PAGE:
The men whipped their heads up and their eyes flashed with anger and a little fear. That’s when I lobbed my ‘grenades’ at them. In my usual style one struck the wall close by the head of the gun-wielding assailant and clattered to the ground. The second throw, however, struck its mark. Sort of.

I had aimed for their heads, but my second throw was too short and struck the weaponless man in the groin. His eyes slightly crossed and he stumbled to the side until his shoulder hit the brick wall. The man’s companion was understanding as he burst into laughter.

The man I had so wronged glared up at his companion before he wrenched the gun from the other man’s hand. He lifted his shaking hand and pointed the barrel at me, his eyes ablaze with fury. “I’m gonna kill you, you stupid bitch!”

Panic overtook me and I ducked behind the wall. Surely he didn’t mean it. That’s when a bullet struck the corner and chipped off a piece of brick.

I ran.

My feet pounded against the broken pavement and my arms pumped at my sides. That’s when I heard another shot, but there was no whiz past my face. This one was quick, taken at point-blank range.

“You didn’t have to do that, Joe!”

“I’m not gonna have any witnesses!”

My blood ran cold as a realization struck me. They’d murdered their victim. Now I was next.

Footsteps echoed behind me as the men gave chase. I reached the mouth of the alley and ducked around the corner as another shot struck the bricks close beside me.

I didn’t take heed of where I went, only that I needed to get out of the line of sight as quickly as possible. Another alley presented itself across the street and, according to strict city codes, was slightly misaligned from the one from which I’d just escaped.

I raced across the street and into the alley. A shout came from one of my attackers. “Just let it go, Joe!”

“Not this one!” Joe shouted.

I reached the mouth of the alley and found it to be wider and cleaner than the others. Just my luck that there would be no trash to dive into. There was, however, an apartment building along one side, and a rusted fire escape offered my frantic mind a plan.

I scrambled over a short pile of boxes and managed to grab the bottom rung of the ladder. The ladder was so rusted that it didn’t fall down as designed, but that was good for me. With the adrenaline pumping in my veins I managed to pull myself up and I scurried to the bottom platform.

There I waited.

I held my breath as the shadows of the men stretched into the alley. Joe still held the gun, and his eyes were full of white-hot fury as he inched forward. “Where the hell did the bitch go?”

His companion grabbed Joe’s arm and gave it a tug. “I don’t know, Joe, but we’d better scram. The cops could be here any time now.”

Joe shrugged off his friend’s hand. “You think anyone’s gonna call them around here?”

They stopped beneath my hiding spot. The gun glistened in the weak light from the lamppost outside the alley. Instinct told me to flee, but there was only one place to go, and that was up.

I eased my head back, but even that slight bit of movement made the rusty grates beneath me squeak. The men whipped their heads back and their searching eyes soon found me. Joe lifted the gun, and that was my cue to run.

I raced up the stairs as another bullet whizzed past me. The clamor beneath me warned me that they were climbing the ladder. I had reached the last platform when one of my heels caught in the grates. A weak cry escaped me as I looked down, and there, two floors below me, stood Joe with the barrel pointed at my head. A horrible grin stretched his face as he squeezed the trigger.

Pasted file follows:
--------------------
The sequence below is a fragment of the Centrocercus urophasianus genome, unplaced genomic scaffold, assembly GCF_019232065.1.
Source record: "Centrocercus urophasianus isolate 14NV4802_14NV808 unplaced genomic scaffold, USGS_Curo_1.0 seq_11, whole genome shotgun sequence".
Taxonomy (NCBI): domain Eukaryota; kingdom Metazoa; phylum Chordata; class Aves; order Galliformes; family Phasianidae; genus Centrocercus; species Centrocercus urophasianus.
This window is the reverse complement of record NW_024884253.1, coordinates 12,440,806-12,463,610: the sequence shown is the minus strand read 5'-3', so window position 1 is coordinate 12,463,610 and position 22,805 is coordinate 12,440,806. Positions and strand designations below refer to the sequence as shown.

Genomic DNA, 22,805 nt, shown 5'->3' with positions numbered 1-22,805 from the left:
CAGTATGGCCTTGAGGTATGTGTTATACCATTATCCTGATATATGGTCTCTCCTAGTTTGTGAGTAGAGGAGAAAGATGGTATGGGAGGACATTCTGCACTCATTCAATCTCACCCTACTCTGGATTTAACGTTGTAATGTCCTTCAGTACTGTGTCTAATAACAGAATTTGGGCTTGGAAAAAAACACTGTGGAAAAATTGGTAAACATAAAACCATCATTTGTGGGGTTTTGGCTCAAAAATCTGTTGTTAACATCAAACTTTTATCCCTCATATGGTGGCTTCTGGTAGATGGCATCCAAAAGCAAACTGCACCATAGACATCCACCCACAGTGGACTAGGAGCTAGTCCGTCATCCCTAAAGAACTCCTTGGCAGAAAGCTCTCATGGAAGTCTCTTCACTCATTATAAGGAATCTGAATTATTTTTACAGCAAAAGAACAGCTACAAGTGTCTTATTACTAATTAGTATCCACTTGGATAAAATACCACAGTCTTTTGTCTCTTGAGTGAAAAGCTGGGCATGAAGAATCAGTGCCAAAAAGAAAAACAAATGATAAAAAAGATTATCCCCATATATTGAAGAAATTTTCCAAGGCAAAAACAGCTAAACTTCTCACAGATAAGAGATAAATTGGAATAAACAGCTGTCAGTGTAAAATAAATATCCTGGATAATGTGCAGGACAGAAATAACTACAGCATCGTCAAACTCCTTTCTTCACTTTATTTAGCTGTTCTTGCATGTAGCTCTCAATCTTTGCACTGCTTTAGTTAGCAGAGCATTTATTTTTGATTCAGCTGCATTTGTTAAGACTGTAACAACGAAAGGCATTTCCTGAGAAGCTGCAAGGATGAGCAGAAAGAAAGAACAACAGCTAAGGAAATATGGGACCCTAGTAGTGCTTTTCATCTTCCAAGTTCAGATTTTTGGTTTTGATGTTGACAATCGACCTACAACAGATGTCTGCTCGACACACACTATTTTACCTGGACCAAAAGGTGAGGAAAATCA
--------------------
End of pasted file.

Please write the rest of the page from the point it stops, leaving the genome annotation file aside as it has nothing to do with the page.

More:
I flung myself against the wall and my foot slipped out of my shoe just as the shot rang out. The bullet struck the upper part of my arm and went straight through. A horrible white-hot pain penetrated my body, and blood began to flow freely. I wrapped my hand around the part of my arm above the bleeding as the men continued their chase.

Instinct screamed at me to continue running, and so I did up the last flight of stairs and onto the flat roof of fine gravel and trash. An ancient wooden door in the center of the roof led inside. I raced over to it and tried the knob. Locked.

I pounded my fists against the wood as tears streamed down my face. “Let me in! Somebody let me in!”

The gravel crunched behind me. I spun around to face the pair as they climbed onto the roof, the gun at the ready for the final shot. Heart pounding, I whipped my head to and fro.

There! A nearby roof! With gasping breath I dashed across the roof and made it to the short wall that surrounded the area, but I didn’t slow down. Desperation forced me to leap onto the low wall and I used my momentum to propel myself across the gap.

Unfortunately, the cut proved to be a chasm. I fell short of other roof, but managed to grab the edge of its low wall. My momentum meant I slammed into the brick wall and had the breath knocked out of me. The agony in my arm increased two-fold as I hung there, unable to pull myself up.

Some of the blood from my arm dripped off my sleeve and fell to the ground some seventy feet below me. My life fluid dropped into a puddle, and a soft ripple disturbed the water. The wind suddenly picked up beneath my feet and the gusts distorted the colors in the water, creating a strange picture that didn’t match the gap.

A chuckle came from behind me. I twisted my head around and found Joe leering at me with his companion just behind him. There was no mercy in his eyes.

The wind tugged at my feet as I felt my fingers slip, and I slowly slid closer to my doom. The puddle seemed to stretch across the whole width of the alley as the strange colors swirled about to create a new picture that reflected a completely different place.

Joe lifted the barrel of the gun and grinned. “Like shooting fish in a barrel.”

One doom for another. The ground would have more mercy than the man with the gun. I opened my hands and fell to my death. Only it wasn’t death that awaited me. It was just the beginning of my journey.

COLLAPSE

2 thoughts on “The Dragon’s Familiar”

  • A fun read. Plenty of action, an interesting assortment of characters and a fast paced story. The author has lavished attention on detail enough to keep things moving while avoiding the common problem of glossing over adequate background locations. Well worth enjoying.

    • You have given me one of the most thorough and succinct comments I have ever read. Thank you so much for your kind words, and I’m so glad I was able to give you a great read!